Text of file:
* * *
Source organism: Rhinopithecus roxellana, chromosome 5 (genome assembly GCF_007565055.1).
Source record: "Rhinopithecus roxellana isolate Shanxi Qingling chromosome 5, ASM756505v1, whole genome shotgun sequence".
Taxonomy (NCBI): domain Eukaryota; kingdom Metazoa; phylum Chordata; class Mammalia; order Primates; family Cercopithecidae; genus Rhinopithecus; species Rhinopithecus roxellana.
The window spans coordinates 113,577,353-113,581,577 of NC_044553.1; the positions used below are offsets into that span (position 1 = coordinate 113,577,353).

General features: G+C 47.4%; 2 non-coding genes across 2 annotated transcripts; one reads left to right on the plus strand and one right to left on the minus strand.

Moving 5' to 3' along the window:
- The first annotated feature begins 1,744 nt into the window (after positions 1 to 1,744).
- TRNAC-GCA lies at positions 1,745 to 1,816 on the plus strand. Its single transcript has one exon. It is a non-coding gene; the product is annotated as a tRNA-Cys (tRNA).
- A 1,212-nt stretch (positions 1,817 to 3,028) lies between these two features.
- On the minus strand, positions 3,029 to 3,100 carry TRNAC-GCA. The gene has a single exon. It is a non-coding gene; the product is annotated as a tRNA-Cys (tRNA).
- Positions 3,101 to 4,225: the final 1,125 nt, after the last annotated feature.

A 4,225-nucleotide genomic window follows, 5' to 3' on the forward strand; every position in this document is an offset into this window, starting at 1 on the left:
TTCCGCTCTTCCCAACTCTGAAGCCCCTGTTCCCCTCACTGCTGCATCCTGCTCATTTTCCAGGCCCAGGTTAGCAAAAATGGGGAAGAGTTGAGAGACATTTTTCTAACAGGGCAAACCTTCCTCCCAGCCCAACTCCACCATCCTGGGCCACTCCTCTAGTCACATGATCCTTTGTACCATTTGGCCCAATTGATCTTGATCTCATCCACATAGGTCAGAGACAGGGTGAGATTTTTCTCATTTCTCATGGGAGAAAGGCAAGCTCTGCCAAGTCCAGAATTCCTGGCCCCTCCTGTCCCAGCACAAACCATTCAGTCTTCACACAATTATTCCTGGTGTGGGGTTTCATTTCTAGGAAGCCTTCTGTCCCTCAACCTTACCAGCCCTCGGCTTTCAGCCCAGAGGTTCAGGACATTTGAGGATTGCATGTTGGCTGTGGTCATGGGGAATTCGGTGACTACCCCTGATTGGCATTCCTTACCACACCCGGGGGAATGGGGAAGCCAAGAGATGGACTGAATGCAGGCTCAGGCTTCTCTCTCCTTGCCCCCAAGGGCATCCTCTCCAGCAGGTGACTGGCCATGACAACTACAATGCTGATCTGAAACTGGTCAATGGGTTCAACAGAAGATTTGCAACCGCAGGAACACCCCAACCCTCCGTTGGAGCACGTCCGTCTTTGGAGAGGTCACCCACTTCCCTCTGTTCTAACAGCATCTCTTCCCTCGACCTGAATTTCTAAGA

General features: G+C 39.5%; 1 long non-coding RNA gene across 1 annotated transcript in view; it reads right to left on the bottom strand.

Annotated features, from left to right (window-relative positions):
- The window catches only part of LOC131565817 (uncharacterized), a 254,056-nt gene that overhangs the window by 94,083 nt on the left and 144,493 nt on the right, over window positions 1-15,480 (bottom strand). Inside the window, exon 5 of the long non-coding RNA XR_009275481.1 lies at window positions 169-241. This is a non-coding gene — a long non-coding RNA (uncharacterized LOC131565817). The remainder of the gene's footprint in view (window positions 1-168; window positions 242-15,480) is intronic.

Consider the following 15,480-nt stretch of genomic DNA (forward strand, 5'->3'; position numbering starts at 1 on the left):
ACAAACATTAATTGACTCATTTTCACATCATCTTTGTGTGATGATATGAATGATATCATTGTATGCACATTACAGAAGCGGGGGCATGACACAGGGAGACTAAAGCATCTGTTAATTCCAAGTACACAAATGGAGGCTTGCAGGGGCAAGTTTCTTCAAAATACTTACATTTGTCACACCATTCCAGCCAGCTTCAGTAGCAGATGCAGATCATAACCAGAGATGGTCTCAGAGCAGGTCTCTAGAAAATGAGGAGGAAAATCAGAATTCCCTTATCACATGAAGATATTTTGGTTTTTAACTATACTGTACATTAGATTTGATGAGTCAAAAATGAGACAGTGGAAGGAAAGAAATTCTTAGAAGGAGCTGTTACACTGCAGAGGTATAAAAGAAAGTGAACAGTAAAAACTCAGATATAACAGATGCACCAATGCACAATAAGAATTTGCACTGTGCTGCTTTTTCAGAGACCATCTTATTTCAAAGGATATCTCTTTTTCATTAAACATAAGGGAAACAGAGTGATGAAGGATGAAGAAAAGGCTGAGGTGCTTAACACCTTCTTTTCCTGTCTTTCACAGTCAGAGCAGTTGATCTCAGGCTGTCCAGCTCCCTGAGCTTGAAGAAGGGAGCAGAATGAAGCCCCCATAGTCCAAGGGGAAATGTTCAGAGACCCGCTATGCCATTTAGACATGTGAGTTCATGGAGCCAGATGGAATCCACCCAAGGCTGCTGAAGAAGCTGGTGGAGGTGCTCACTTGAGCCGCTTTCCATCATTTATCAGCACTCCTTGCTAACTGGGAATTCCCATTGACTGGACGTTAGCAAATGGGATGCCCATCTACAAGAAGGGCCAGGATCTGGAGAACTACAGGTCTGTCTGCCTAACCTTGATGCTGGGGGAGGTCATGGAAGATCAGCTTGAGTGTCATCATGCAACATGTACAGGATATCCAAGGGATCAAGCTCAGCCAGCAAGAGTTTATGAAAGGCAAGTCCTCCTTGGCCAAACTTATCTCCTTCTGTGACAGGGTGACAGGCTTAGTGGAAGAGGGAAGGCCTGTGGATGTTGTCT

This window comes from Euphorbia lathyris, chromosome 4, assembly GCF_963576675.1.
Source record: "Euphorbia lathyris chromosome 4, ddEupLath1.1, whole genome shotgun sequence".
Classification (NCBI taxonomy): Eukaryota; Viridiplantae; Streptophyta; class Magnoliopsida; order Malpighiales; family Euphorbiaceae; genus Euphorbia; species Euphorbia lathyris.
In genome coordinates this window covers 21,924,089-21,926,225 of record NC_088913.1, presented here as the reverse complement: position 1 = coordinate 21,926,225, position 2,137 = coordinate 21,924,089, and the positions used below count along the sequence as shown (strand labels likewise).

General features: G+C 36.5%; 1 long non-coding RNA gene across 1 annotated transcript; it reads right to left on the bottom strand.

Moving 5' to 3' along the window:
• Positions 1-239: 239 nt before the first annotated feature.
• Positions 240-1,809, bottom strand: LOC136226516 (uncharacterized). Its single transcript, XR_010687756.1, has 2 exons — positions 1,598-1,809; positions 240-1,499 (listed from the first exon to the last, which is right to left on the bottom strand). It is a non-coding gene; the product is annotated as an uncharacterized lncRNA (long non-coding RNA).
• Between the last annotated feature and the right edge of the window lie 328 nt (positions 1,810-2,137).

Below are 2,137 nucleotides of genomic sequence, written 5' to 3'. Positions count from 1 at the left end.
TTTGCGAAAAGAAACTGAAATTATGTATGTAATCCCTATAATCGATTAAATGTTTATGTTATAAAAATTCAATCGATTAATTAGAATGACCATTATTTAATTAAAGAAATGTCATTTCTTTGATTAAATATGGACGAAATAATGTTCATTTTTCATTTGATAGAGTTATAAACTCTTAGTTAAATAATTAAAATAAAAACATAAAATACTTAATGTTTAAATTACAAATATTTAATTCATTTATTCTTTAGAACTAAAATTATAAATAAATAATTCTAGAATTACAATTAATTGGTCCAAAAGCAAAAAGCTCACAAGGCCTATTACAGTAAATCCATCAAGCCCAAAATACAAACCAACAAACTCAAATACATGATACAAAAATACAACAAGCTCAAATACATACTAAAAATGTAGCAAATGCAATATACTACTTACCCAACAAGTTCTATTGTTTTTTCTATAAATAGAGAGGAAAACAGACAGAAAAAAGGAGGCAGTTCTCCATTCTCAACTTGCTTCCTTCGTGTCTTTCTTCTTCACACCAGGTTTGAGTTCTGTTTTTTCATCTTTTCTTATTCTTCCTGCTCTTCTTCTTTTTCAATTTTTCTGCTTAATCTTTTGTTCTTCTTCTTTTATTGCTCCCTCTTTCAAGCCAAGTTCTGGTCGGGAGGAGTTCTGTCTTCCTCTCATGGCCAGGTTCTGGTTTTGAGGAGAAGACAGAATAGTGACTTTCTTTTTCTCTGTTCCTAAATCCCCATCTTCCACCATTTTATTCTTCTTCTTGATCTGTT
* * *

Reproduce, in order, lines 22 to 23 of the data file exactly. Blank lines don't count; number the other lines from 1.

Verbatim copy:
In genome coordinates this window covers 21,924,089-21,926,225 of record NC_088913.1, presented here as the reverse complement: position 1 = coordinate 21,926,225, position 2,137 = coordinate 21,924,089, and the positions used below count along the sequence as shown (strand labels likewise).

General features: G+C 36.5%; 1 long non-coding RNA gene across 1 annotated transcript; it reads right to left on the bottom strand.